The loss of the rebels in where it awaited orders under arms. With this affair never was made his staff and escort the Division-Commander known. It was severe. Ninety dead and followed in the track of General Ord, to be wounded were left ou the field. Seven prispersonally present in case of emergency. oners only were taken. The enemy fought

Marching by the Leesburg pike, the Fede- with great obstinacy—the First Kentucky ral advance, Bucktail rilles, lad entered particularly so. I Was opposed by Colonel Dranesville, where the enemy's presence was Jackson's regiment, whose wounded exceeded

The Battle of Dranes


The Lasses.

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that of all other regiments engaged. The At Centreville formidable fortifications were “Bucktails” there commenced their career of reported to exist. The artillery was located honor, McCall reported his loss as seven between Cub Run and Stone Bridge back of killed, sixty-one wounded and missing. Centreville, leaving enough position

This was the only battle proper of the cam- | in the fortified post of Centreville to answer paign against Manassas. Judged by future for any likely contingency. In all these sevstruggles it was but a small affair, though eral commands snug huts were constructed, then considered worthy of the special thanks and, in all respects, the Confederate troops of the Secretary of War, and serving as the felt at home for the winter. Beauregard ococcasion for recommendations for a general cupied the old Wier mansion in the first Bull promotion of those engaged.

Run battle-field ; General Johnston took up The rebel army, as

his quarters in the Lewis House, near at hand. The Rebel Army in

ganized in Virginia for the Thus endis the story of the Winter Quarters.

The " Anaconda." winter's campaign against second campaign against McClellan, was under the chief command of Manassas, up to February 1st. Little has been General Joseph E. Johnston. The army of chronicled of military events for little transthe Potomac was commanded by General P. pired: a few advances after the rebels had T. Bcauregard; First Division, General Van retired toward their winter quarters at CenDorn; Second, General G. W. Smith; Third, treville and beyond—a few skirmishes and General Longstreet; Fourth, General Kirby scouting expeditions—the collision of rival Smith. General Thomas Jackson command- foraging parties to Dranesville-picket shouted the army of the Valley and General Holmes | ing—artillery duels along Banks' lines—that the army of Acquia. These forces opposed was all. The great army lay like a vast serthe Federal lines from Cumberland to Acquia. pent, plethoric with fullness, and immobile in As early as December 27th they were fixed in its lazy ease. It was, indeed, the “anaconda,” winter quarters. Longstreet's division, in- whose coils were to close upon the Laocoon cluding the brigade of General Stuart, held of treason, until it and all its progeny Centreville. Kirby Smith occupied “ Camp were strangled forever. If its agile foe never Wigfall," on the Orange and Alexandria rail. was caught in its coils, it still was the “anaroad. Van Dorn's brigades lay along Bull | conda,” for so the people had christened it, Run. Four brigades we in quarters on the and as such it will be embalmed in history. Ocuquan river as far down as Davis' ford. | Alas for its memory!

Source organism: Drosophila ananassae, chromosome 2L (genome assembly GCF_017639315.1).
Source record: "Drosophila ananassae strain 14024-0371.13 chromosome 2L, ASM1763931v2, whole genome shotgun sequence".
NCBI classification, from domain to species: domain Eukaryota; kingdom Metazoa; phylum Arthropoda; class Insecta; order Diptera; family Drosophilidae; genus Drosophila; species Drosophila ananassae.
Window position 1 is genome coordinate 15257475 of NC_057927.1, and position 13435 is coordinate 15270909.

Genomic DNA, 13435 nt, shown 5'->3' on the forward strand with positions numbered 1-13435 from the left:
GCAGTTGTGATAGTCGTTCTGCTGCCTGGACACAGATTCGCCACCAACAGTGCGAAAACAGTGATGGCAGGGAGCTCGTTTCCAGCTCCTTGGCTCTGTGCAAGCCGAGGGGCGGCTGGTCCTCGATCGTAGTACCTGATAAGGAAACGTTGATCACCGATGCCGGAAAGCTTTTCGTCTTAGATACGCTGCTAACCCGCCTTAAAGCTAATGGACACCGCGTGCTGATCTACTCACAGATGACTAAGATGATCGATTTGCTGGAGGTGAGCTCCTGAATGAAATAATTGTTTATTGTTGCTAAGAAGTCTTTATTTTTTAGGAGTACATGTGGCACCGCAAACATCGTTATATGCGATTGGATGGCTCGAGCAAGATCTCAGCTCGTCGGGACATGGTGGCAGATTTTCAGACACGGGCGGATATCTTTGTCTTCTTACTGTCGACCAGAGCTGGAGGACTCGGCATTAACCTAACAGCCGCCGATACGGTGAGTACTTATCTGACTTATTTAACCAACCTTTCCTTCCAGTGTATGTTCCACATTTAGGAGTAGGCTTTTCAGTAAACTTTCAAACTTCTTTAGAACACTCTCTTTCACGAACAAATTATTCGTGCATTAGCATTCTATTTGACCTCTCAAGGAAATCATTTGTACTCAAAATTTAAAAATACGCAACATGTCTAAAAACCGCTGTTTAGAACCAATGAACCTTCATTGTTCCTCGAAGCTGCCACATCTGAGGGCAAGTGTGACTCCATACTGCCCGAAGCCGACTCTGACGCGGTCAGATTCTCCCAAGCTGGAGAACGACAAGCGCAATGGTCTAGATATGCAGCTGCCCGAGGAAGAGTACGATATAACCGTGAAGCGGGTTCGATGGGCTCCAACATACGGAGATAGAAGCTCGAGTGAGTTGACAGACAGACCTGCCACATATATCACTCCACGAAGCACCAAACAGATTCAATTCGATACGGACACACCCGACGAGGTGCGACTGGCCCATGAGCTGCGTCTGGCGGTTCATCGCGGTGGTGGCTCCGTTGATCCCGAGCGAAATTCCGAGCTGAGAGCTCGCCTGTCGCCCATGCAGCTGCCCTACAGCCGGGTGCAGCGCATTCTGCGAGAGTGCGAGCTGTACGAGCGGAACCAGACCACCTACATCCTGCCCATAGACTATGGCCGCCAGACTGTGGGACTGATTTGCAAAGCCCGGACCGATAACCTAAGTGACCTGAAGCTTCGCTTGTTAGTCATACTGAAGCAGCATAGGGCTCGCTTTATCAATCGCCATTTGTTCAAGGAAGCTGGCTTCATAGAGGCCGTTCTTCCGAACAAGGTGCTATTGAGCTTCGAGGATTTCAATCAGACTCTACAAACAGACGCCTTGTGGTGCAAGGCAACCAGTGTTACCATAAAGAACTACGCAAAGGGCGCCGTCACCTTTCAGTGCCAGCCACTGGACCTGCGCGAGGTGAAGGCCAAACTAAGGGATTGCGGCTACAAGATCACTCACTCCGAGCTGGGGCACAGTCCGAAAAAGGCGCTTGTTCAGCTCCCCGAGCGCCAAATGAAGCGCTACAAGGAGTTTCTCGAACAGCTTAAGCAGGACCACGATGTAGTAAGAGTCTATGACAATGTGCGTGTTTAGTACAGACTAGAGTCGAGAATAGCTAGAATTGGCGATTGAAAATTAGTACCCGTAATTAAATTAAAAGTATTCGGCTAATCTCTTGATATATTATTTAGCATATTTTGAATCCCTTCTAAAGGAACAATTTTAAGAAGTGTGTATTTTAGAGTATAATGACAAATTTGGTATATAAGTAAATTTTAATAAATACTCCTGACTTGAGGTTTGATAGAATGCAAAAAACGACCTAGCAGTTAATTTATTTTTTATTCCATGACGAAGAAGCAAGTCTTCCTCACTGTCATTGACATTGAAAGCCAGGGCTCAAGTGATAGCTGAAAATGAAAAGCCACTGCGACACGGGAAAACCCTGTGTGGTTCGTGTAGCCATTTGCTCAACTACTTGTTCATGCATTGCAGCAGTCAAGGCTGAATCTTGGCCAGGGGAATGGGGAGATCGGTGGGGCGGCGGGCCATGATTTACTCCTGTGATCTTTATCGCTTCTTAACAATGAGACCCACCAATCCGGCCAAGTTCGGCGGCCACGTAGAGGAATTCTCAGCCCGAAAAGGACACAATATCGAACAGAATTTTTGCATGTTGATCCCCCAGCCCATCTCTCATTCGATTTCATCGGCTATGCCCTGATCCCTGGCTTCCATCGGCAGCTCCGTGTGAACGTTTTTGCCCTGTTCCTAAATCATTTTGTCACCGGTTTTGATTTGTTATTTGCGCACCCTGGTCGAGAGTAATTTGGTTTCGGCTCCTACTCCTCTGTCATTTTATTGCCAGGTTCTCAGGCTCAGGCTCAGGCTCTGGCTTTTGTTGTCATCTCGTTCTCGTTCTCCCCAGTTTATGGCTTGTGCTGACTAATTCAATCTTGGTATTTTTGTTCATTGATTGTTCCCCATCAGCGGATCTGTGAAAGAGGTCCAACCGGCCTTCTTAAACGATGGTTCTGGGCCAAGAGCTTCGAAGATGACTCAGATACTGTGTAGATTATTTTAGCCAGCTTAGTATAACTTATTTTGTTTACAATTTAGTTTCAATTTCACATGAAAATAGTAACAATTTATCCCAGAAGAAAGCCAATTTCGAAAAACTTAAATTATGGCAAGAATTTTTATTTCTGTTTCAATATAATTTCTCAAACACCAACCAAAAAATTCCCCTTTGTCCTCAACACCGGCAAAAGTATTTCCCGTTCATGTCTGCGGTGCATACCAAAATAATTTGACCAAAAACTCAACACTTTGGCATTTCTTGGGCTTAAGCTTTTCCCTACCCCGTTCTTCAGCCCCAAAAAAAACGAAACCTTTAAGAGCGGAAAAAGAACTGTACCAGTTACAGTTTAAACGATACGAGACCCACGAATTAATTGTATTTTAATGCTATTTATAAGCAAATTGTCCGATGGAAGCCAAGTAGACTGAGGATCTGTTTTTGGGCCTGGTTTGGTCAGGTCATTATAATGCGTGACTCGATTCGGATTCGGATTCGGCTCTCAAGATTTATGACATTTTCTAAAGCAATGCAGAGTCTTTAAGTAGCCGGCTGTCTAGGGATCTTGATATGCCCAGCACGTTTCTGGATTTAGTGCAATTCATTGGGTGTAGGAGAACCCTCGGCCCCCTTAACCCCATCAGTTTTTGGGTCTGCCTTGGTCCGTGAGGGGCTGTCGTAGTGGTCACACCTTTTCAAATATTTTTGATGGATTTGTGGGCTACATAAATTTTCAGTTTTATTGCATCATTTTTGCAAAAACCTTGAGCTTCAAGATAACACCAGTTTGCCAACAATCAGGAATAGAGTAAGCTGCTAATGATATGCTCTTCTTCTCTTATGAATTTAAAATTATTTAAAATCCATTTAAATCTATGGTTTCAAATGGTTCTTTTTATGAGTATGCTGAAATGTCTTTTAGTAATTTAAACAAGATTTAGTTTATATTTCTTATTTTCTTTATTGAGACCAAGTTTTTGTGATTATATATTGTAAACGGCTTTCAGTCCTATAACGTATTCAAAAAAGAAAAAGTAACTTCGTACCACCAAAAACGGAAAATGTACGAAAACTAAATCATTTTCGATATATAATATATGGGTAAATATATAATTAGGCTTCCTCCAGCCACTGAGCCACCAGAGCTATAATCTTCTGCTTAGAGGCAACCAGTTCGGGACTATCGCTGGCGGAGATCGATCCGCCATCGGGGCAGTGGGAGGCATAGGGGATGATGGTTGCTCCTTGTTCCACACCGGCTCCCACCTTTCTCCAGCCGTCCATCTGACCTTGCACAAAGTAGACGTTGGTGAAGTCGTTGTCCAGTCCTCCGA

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The final communication of the Confederate Commissioners to the Federal Government (given on pages 69–71) did not cover their entire statement of their case. A Message from Jefferson Davis to the Confederate Congress May 10th, 1861, was accom. panied by documents of considerable interest, if not importance, as embodying the Southern presentment of their course and wishes in the matter of the evacuation of the forts, Sumter and Pickens. As Mr. Davis, in his Message, said: “It is due to you (Congress), to him (Judge Campbell), and to history that a narration of the occurrences with which he was connected should be made known,' we here append the Message and accompanying documents :